Traditional Chinese Medicine
What is traditional Chinese medicine?
Traditional Chinese medicine is a system of medicine partly based on the idea that an energy, called qi (say "chee"), flows along pathways in the body called meridians. In this belief, if the flow of qi along these meridians is blocked or unbalanced, illness can occur. In China, doctors have practiced traditional Chinese medicine for thousands of years, and it is gaining in popularity in many Western countries.
Causes of qi imbalance are thought to involve:
- External forces, such as wind, cold, or heat.
- Internal forces, such as emotions of joy, anger, or fear.
- Lifestyle factors, such as poor diet, too little sleep, or too much alcohol.
Another important concept in traditional Chinese medicine is the concept of yin and yang. In this approach, all things, including the body, are composed of opposing forces called yin and yang. Health is said to depend on the balance of these forces. Traditional Chinese medicine focuses on maintaining the yin-yang balance to maintain health and prevent illness.
Traditional Chinese medicine doctors look at the balance of body, mind, and spirit to determine how to restore qi, the yin-yang balance, and good health.
What is traditional Chinese medicine used for?
Some people use traditional Chinese medicine to treat problems such as asthma, allergies, and infertility. Traditional Chinese medicine doctors may use several types of treatment to restore qi balance.
Traditional Chinese medicine therapies include:
- Acupuncture, which uses thin metal needles placed along the body's meridians.
- Acupressure, which uses the hands or fingers to apply direct pressure to points along the body's meridians.
- Chinese herbs, combinations of herbs, roots, powders, or animal substances to help restore balance in the body.
- Cupping, which uses warm air in glass jars to create suction placed on areas of the body to help stimulate qi.
- Diet. Yin and yang foods can help restore the yin-yang balance in the body.
- Massage (tui na) on specific areas of the body or along the body's meridians.
- Moxibustion, which uses small amounts of heated plant fibre (moxa, or Chinese mugwort) on specific areas of the body.
- Qi gong, which uses movement, breathing techniques, and meditation.
Is traditional Chinese medicine safe?
Research in China and worldwide has shown traditional Chinese medicine to be helpful for many types of illness. Because traditional Chinese medicine differs from Western medical practice in diagnosis and treatment methods, it is difficult to apply Western scientific standards to it.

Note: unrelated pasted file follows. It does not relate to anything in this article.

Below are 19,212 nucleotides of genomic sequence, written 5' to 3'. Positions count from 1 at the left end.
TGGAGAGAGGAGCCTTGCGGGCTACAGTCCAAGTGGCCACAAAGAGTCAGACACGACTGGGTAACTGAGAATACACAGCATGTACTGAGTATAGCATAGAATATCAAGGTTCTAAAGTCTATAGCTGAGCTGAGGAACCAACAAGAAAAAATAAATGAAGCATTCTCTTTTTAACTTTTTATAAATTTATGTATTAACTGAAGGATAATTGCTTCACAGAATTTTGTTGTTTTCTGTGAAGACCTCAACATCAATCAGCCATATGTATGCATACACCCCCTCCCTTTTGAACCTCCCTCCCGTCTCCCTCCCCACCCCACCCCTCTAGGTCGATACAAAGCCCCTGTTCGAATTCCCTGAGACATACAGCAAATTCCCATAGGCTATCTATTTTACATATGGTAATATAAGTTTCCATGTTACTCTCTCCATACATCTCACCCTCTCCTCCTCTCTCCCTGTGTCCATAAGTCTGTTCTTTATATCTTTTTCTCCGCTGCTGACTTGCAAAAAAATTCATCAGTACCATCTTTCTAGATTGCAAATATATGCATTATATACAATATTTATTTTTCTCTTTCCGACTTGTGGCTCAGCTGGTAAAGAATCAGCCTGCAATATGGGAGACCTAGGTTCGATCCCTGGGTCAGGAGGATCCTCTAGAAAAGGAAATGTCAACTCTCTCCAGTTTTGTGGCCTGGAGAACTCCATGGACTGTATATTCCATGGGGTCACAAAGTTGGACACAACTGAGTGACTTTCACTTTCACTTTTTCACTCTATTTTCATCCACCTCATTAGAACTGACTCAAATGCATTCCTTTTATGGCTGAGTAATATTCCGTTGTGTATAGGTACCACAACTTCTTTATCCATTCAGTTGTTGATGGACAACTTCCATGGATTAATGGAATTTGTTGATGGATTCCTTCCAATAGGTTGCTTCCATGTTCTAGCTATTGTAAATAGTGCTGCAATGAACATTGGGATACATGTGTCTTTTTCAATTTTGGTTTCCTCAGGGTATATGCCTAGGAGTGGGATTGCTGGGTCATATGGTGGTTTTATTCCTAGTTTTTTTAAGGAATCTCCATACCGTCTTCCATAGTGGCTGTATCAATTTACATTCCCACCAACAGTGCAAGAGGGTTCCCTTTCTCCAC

For example, in Western medical practice, any two people with a similar infection (such as sinusitis) may be treated with a standard course of antibiotics. In traditional Chinese medicine, each person might receive a different treatment for the same illness depending on the person's own qi and yin-yang balance.
In Canada, provincial governments accredit schools of traditional Chinese medicine, so choosing a practitioner certified by an accredited school ensures that he or she has had extensive training in traditional Chinese medicine.
Ongoing research of many complementary therapies is being done to determine their benefits and risks. In general, acupuncture is safe when done by a certified acupuncturist. The treatment can be expensive and time-consuming.
Like conventional medicines, traditional Chinese herbal medicines may also cause side effects, trigger allergic reactions, or interact with other prescription and non-prescription medicines or herbs. Before you use any traditional Chinese therapies, be sure to tell your medical doctor about any prescription, non-prescription, or other natural health products you are taking.
Talk with your doctor about any complementary health practice that you would like to try or are already using. Your doctor can help you manage your health better if he or she knows about all of your health practices.
Other Works Consulted
- Cassidy CM, Micozzi MS (2002). Contemporary Chinese Medicine and Acupuncture. Edinburgh: Churchill Livingstone.
- National Center for Complementary and Alternative Medicine (2011). Backgrounder. Acupuncture: An introduction. (NCCAM Publication No. D404). Available online: http://nccam.nih.gov/health/acupuncture/introduction.htm.
- Nolting MH (2013). Chinese prepared medicines. In JE Pizzorno, MT Murray, eds., Textbook of Natural Medicine, 4th ed., pp. 655-659. St. Louis: Mosby.
- Zunin ID, Wong M (2013). Eastern origins of integrative medicine and modern applications. In JE Pizzorno, MT Murray, eds., Textbook of Natural Medicine, 4th ed., pp. 2-7. St. Louis: Mosby.
Primary Medical Reviewer Adam Husney, MD - Family Medicine
Brian D. O'Brien, MD - Internal Medicine
Kathleen Romito, MD - Family Medicine
Specialist Medical Reviewer Kathleen Romito, MD - Family Medicine
Kathleen M. Fairfield, MD, MPH, DrPH - Internal Medicine
Current as ofMarch 3, 2017
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